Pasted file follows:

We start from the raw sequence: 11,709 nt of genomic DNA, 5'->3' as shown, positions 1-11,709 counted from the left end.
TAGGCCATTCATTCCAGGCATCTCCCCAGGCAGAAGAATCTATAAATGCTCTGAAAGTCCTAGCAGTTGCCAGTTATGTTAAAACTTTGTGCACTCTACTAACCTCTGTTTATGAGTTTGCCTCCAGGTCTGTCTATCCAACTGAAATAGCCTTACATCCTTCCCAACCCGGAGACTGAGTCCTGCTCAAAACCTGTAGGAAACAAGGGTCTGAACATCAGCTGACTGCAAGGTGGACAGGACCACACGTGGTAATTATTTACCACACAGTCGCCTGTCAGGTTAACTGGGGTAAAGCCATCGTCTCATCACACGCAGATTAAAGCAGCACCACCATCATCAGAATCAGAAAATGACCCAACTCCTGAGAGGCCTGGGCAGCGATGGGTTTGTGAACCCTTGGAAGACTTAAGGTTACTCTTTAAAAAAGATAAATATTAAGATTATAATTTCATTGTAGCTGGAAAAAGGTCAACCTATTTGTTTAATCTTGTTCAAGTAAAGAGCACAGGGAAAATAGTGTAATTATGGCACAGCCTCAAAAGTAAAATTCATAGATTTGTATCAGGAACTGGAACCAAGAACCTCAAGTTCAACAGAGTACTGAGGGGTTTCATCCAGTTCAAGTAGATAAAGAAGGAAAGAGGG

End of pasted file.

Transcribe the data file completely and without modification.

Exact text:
We start from the raw sequence: 11,709 nt of genomic DNA, 5'->3' as shown, positions 1-11,709 counted from the left end.
TAGGCCATTCATTCCAGGCATCTCCCCAGGCAGAAGAATCTATAAATGCTCTGAAAGTCCTAGCAGTTGCCAGTTATGTTAAAACTTTGTGCACTCTACTAACCTCTGTTTATGAGTTTGCCTCCAGGTCTGTCTATCCAACTGAAATAGCCTTACATCCTTCCCAACCCGGAGACTGAGTCCTGCTCAAAACCTGTAGGAAACAAGGGTCTGAACATCAGCTGACTGCAAGGTGGACAGGACCACACGTGGTAATTATTTACCACACAGTCGCCTGTCAGGTTAACTGGGGTAAAGCCATCGTCTCATCACACGCAGATTAAAGCAGCACCACCATCATCAGAATCAGAAAATGACCCAACTCCTGAGAGGCCTGGGCAGCGATGGGTTTGTGAACCCTTGGAAGACTTAAGGTTACTCTTTAAAAAAGATAAATATTAAGATTATAATTTCATTGTAGCTGGAAAAAGGTCAACCTATTTGTTTAATCTTGTTCAAGTAAAGAGCACAGGGAAAATAGTGTAATTATGGCACAGCCTCAAAAGTAAAATTCATAGATTTGTATCAGGAACTGGAACCAAGAACCTCAAGTTCAACAGAGTACTGAGGGGTTTCATCCAGTTCAAGTAGATAAAGAAGGAAAGAGGG